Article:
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Here’s what you need to know if you want to travel to Europe from the UK, from entry requirements and necessary documents to travel insurance.

A model plan over a map of Europe

  • Passport: Find out if you need to renew yours before you travel
  • Health insurance cards: Sign up for a Global Health Insurance card
  • Visas: Find out if you need a visa for your destination
  • Make sure you have the right car insurance and find out if you need an international driving permit
  • Arrange an animal health certificate if you're taking pets abroad
  • Keep your travel insurance policy information with you in case you need to make a claim

Yes. Existing British passports after Brexit are still valid - they just need to be less than 10 years old and have at least 6 months left on them.

This change doesn’t apply when travelling to Ireland – so long as your passport is valid during your stay, you should be okay.

The UK Global Health Insurance Card (GHIC) replaced the European Health Insurance Card (EHIC), when the UK left the European Union.

The GHIC lets you get state healthcare in Europe at a reduced cost or sometimes free should you need it. Its

You can carry on using your existing EHICs until they run out. The expiry date is be shown on the card.

There's no cost to apply for a GHIC. You can apply for a GHIC, and find out more about the rules surrounding who can use EHICs and GHICs and where they can be used on GOV.UK.

It’s important not to rely solely on your EHIC or GHIC card. You can only use it to access state supplied healthcare. This means that without a travel insurance policy that covers medical costs, you may still end up with a large medical bill.

What about travel to Switzerland, Norway, Iceland or Liechtenstein?

The rules around healthcare for these countries are slightly different, as they aren’t members of the EU.

In Switzerland to use your EHIC or GHIC you’ll need to demonstrate that you're a:

  • British national
  • Swiss national
  • EU citizen
  • Refugee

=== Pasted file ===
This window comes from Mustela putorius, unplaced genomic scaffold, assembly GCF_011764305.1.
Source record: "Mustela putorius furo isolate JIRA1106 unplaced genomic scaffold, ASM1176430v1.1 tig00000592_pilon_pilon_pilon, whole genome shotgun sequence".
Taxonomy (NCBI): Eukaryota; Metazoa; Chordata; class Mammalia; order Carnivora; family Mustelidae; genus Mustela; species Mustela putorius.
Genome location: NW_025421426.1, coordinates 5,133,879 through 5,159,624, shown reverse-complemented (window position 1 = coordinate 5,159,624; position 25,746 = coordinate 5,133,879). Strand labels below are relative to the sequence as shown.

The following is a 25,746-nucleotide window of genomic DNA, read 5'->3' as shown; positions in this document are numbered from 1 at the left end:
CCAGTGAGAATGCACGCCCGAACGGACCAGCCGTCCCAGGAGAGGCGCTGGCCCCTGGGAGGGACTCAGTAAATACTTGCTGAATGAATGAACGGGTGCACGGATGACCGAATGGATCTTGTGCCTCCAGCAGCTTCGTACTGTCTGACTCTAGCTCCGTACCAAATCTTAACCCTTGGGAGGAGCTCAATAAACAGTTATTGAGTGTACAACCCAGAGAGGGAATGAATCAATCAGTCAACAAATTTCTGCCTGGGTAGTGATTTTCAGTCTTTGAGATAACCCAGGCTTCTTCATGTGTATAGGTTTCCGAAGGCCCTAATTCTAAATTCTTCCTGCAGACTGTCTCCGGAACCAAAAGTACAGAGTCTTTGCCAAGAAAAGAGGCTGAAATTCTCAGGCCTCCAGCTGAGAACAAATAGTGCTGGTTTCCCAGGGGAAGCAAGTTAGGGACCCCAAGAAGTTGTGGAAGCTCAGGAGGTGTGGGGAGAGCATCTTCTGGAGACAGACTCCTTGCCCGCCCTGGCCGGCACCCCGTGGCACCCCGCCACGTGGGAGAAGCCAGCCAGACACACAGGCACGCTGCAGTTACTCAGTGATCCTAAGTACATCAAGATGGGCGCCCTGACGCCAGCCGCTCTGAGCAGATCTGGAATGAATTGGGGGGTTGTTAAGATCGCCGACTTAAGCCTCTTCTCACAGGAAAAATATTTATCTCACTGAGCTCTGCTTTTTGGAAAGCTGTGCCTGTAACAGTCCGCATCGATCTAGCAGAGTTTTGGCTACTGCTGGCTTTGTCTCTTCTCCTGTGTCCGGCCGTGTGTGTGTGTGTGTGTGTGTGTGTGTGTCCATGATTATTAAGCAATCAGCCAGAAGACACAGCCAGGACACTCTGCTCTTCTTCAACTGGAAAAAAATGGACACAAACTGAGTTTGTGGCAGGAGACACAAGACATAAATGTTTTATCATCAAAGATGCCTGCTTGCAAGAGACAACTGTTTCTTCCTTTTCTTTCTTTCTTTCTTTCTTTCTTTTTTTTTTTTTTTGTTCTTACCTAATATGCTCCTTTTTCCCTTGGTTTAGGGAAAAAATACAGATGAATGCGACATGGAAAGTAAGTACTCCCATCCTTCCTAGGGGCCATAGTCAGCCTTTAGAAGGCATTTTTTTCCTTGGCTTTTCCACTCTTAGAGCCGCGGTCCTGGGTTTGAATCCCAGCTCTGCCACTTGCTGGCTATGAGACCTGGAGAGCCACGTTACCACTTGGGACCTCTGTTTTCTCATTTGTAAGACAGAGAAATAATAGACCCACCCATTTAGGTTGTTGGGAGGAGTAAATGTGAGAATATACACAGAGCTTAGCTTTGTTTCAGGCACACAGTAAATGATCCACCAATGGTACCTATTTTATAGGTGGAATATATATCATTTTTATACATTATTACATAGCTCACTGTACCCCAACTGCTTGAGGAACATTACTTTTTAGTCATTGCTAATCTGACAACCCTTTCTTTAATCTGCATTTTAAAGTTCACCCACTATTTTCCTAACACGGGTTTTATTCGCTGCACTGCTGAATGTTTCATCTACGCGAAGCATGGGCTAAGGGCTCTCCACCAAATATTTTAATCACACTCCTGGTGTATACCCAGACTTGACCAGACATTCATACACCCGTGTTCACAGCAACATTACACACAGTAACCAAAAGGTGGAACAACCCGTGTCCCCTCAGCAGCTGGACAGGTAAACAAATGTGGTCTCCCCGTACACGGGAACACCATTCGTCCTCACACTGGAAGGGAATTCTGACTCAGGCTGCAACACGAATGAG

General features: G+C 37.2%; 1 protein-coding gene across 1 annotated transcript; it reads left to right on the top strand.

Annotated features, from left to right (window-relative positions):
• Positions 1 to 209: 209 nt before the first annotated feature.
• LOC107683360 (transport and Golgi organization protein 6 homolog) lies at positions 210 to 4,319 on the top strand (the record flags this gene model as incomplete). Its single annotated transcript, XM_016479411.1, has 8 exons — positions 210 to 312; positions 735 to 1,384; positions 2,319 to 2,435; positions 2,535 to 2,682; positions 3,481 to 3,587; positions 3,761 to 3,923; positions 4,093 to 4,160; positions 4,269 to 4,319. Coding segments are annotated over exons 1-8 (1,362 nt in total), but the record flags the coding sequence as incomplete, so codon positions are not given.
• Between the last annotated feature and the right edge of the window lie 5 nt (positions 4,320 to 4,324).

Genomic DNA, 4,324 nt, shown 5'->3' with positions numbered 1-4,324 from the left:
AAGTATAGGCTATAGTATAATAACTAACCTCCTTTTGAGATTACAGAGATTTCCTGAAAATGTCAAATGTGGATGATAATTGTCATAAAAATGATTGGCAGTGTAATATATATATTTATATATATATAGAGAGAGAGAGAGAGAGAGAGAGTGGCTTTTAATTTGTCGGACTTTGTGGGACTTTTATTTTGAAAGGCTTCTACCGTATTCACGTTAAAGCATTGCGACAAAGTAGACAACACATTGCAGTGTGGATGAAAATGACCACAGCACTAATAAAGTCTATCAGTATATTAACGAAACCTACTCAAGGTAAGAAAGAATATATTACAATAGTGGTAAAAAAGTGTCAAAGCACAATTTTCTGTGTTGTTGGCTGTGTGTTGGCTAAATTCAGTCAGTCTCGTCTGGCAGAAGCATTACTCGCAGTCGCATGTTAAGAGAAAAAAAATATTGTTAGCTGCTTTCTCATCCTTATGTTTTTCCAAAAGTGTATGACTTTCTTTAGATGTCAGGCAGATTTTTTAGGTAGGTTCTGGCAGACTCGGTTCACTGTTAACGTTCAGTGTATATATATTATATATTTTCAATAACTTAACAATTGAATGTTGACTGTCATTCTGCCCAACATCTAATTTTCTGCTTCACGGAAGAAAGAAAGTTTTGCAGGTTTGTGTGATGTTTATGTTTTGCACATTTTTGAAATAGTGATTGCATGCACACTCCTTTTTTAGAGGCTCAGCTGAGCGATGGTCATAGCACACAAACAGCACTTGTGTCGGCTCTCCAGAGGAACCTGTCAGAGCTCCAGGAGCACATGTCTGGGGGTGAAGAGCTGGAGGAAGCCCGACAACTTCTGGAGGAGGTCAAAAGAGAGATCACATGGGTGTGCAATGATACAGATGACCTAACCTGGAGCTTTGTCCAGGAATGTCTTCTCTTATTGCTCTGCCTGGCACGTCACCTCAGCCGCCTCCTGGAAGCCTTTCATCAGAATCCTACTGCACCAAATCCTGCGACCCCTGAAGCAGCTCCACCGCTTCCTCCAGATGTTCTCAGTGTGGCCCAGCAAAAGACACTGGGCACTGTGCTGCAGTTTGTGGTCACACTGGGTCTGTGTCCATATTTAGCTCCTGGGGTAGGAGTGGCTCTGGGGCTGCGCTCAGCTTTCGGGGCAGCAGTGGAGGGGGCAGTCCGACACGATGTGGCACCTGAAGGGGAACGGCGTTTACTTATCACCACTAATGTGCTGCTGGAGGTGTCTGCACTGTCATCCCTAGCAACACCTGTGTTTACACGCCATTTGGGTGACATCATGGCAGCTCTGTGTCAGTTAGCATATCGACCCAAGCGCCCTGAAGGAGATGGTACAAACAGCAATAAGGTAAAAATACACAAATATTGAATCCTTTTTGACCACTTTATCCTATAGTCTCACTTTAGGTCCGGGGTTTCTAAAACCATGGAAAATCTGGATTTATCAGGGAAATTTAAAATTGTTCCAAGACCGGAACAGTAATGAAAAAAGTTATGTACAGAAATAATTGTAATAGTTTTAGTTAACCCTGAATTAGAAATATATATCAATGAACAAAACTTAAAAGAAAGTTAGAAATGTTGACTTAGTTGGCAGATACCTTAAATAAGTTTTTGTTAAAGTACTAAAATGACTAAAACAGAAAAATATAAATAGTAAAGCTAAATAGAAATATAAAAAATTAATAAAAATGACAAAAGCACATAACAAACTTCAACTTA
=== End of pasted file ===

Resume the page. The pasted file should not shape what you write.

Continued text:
• Stateless person
  • Dependent of one of the above

In Norway you can use your passport to access certain healthcare, for example emergency treatment.

If you're travelling to any of these countries, the government advises to check entry requirements before you go.

If you’re going on holiday for fewer than 90 days, you shouldn’t need a visa to travel to Europe.

If you’re planning on driving your car in Europe, you need:

  • A UK sticker displayed clearly on the rear of your vehicle.
  • If you have a photocard driving licence, you don’t need an international driving permit (IDP) for driving in the EU. If you have a paper licence or are travelling to a non-EU country, you may need to get an appropriate IDP.
  • All UK car insurance policies provide basic third-party cover for most countries in Europe so you shouldn’t need a green card as proof of insurance. This is only third-party so you may want to discuss more comprehensive cover with your insurance company. You can find a full list of countries where you may need a green card on the government website.

A standard travel insurance policy for Europe should cover you while you're abroad. There are 2 main things to consider when you're looking at travel insurance for European travel:

  • Medical cover: You want to ensure that medical expenses on your trip are included. Although your EHIC or GHIC provides some cover it won't get you flown home in an emergency. Travel insurance is there for this.
  • Cancellation cover: It’s important to know that you’ll get your money back if certain emergencies force you to cancel or cut short your trip. Travel cancellation cover is a feature that's worth considering.

Pet passports issued in Great Britain are no longer valid.

Before you go abroad, you need to:

  • Get your pet microchipped
  • Get a rabies vaccination
  • Take your pet to the vet 10 days before you travel to get an Animal Health Certificate (AHC).

If you’re taking your dog to Finland, Ireland, Northern Ireland, Norway or Malta, it needs tapeworm treatment.

With some exceptions, you can’t travel with more than 5 pets.

If you’re travelling to a non-EU country, you’ll need to fill in an export application form, and get an export health certificate.

For more information, visit GOV.UK.

No, you don't need to pay to enter Europe.

But from 2024, Brits will need to apply for the European Travel Information and Authorisation Scheme (ETIAS) - a visa waiver that costs €7 (£6) to get. This will be valid for 3 years, or until your passport expires.

Most European countries don't require a Covid test or proof of vaccination to enter from the UK. But it’s important you check entry requirements before your departure date.

You can check a country's travel requirements at

If you need it, you should be able to use your NHS Covid pass as proof of vaccination. But it’s always worth checking with the specific country you're travelling to.

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